Code snippets for symfony 1.x


Snippets by user Olivier Verdier

Install symfony from subversion

You may disregard this snippet if you are working with a recent version of symfony. Installing symfony is now very straightforward, even from subversion.

The problem

I had to install symfony via subversion several times and it is a pain because the paths to several key files are to be manually changed in the files coming from the svn install. I prefer the subversion install over the pear beta install because i often have to fix bugs and patch things here and there in the symfony code.

The solution

1. svn checkout the symfony code somewhere on your server

2. Choose two distinct folder accessible from php where you will put the data and lib folders. Let us call those folders «DATA» and «LIB».

3. Make symbolic links of the data and lib directories inside those two folders. The following command is to be issued from the freshly checked out symfony folder:

ln -s data «DATA»/symfony
ln -s lib «LIB»/symfony

4. Put the following file inside the bin folder:

PEAR_DIR= «PAKE» #put here the path to pake.php
DATA_DIR= «DATA» # here is the path to the alias of the symfony data directory
SYMFONY_DIR= «LIB» # here is the path to the alias of the symfony lib directory 
SVN_VERSION=svn # this does not matter
sed -i '' -e "s#@PEAR-DIR@#${SYMFONY_DIR}/bin#g"
#sed -i '' -e "s#@PEAR-DIR@#${PEAR_DIR}#g" symfony.bat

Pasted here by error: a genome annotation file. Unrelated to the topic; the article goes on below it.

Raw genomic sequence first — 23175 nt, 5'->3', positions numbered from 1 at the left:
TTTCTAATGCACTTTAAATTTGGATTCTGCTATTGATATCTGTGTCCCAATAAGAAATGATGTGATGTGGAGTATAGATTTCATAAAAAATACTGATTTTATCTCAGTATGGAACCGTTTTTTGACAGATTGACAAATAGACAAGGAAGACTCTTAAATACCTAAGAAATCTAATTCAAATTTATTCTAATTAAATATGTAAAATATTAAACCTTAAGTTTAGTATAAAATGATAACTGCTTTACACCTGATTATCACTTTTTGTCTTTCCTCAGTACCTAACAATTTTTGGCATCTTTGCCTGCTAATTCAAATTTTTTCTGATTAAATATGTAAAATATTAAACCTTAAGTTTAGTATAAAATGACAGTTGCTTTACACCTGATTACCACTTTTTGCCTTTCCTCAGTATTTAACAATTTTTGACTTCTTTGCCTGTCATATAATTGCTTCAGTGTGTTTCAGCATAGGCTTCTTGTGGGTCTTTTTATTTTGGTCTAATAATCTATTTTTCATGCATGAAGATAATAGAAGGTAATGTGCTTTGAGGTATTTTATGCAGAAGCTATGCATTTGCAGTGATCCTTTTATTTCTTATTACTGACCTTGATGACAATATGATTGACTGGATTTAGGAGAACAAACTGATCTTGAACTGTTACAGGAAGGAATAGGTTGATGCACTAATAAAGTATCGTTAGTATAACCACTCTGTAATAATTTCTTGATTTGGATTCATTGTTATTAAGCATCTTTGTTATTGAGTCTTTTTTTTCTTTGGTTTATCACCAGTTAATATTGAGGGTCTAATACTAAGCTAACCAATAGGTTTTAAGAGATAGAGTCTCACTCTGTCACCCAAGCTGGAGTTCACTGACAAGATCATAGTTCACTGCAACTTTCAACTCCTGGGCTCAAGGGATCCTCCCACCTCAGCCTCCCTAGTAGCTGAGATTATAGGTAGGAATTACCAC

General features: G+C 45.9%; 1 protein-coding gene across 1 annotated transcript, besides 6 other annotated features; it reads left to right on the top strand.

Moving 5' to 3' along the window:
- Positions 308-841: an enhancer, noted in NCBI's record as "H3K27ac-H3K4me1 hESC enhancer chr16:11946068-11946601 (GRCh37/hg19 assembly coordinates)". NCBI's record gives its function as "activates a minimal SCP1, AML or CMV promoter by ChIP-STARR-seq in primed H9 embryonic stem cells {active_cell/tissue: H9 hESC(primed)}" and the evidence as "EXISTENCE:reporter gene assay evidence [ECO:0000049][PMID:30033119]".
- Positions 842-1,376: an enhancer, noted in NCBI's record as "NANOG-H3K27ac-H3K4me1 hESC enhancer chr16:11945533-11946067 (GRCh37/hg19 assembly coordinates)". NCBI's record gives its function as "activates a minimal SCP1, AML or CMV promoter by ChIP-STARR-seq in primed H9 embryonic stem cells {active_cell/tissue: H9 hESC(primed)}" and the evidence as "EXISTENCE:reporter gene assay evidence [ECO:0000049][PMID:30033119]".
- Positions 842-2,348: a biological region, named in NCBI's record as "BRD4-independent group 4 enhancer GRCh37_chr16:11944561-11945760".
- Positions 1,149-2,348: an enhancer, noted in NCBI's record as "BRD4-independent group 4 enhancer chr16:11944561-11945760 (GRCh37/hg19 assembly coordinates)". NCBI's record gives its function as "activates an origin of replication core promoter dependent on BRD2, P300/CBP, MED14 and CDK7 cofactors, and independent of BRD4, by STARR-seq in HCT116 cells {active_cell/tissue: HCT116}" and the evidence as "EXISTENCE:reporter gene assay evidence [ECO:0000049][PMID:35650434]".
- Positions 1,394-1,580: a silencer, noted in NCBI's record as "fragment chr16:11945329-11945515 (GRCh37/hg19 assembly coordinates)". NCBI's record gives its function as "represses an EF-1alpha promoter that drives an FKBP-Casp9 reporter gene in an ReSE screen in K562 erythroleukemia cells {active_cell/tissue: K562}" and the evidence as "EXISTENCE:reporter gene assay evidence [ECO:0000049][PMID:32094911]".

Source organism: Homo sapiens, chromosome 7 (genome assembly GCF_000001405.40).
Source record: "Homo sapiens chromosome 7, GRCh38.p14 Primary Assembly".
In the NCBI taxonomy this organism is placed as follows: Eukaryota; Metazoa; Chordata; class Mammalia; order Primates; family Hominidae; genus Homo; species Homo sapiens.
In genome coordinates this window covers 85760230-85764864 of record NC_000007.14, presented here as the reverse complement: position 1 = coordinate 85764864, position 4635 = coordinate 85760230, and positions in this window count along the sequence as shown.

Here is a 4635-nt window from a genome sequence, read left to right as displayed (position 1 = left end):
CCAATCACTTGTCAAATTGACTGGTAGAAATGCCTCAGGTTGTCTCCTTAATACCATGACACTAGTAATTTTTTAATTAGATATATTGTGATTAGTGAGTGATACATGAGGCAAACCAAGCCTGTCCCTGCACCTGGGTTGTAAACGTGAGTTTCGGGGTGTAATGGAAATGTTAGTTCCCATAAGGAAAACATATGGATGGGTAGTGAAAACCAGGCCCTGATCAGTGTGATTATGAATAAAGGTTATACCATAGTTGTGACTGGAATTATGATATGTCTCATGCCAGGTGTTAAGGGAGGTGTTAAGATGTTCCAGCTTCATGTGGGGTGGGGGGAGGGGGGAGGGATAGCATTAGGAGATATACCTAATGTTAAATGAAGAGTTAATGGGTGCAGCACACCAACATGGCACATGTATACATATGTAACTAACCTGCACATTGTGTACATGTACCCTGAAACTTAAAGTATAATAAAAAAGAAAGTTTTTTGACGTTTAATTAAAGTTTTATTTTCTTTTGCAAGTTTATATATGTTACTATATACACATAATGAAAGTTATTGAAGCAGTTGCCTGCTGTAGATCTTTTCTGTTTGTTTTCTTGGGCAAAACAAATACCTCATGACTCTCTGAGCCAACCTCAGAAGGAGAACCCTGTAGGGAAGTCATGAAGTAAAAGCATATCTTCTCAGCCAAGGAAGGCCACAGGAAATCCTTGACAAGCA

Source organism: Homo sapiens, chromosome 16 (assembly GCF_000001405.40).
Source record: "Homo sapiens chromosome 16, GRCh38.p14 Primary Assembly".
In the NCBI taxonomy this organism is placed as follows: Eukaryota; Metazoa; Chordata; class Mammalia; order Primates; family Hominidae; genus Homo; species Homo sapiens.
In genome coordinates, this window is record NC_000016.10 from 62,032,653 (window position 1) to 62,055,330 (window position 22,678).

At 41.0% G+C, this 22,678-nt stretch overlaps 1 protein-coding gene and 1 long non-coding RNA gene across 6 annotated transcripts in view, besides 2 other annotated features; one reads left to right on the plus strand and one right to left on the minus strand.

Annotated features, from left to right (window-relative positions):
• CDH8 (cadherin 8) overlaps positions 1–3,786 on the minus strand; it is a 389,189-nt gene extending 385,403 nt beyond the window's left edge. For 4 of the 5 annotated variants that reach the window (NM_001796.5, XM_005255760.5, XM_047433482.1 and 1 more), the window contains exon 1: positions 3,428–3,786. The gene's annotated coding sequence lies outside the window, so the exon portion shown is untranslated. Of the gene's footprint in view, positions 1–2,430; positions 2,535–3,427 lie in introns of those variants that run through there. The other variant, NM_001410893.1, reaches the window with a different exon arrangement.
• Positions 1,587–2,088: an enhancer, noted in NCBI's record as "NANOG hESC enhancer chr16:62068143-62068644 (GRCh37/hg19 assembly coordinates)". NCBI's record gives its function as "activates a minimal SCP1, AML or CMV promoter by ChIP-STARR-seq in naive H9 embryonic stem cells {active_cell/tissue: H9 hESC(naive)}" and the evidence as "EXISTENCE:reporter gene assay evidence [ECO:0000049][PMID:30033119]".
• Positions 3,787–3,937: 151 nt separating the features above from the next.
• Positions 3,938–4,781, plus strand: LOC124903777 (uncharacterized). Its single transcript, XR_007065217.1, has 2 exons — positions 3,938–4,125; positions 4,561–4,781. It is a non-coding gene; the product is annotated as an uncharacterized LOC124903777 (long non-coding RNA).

sed -i '' -e "s#@PEAR-DIR@#${PEAR_DIR}#g" -e "s#@DATA-DIR@#${DATA_DIR}#g" -e "s#@SYMFONY-VERSION@#${SVN_VERSION}#g"  symfony.php
sed -i '' -e "s#@PEAR-DIR@#${PEAR_DIR}#g" -e "s#@DATA-DIR@#${DATA_DIR}#g" -e "s#@SYMFONY-VERSION@#${SVN_VERSION}#g" ../../lib/pear.php

5. Execute that file. You should be ready to use symfony

Additional remarks

by Olivier Verdier on 2006-08-24, tagged installation  svn 

Get the module, action and parameters from a url

The problem

You want to get the module, action and parameters associated to a given url, pretty much as the routing system does.

The solution

First you will have to remove the part of the url which is not symfony specific. That part typically looks like Once you've done that execute the following code:

$r = new sfRouting();
$params = $r->parse($myUrl);
$module = $params['module'];
$action = $params['action'];

Now the module and action associated to this url are as above in $module and $action and the parameters are the remaining elements of the array $params.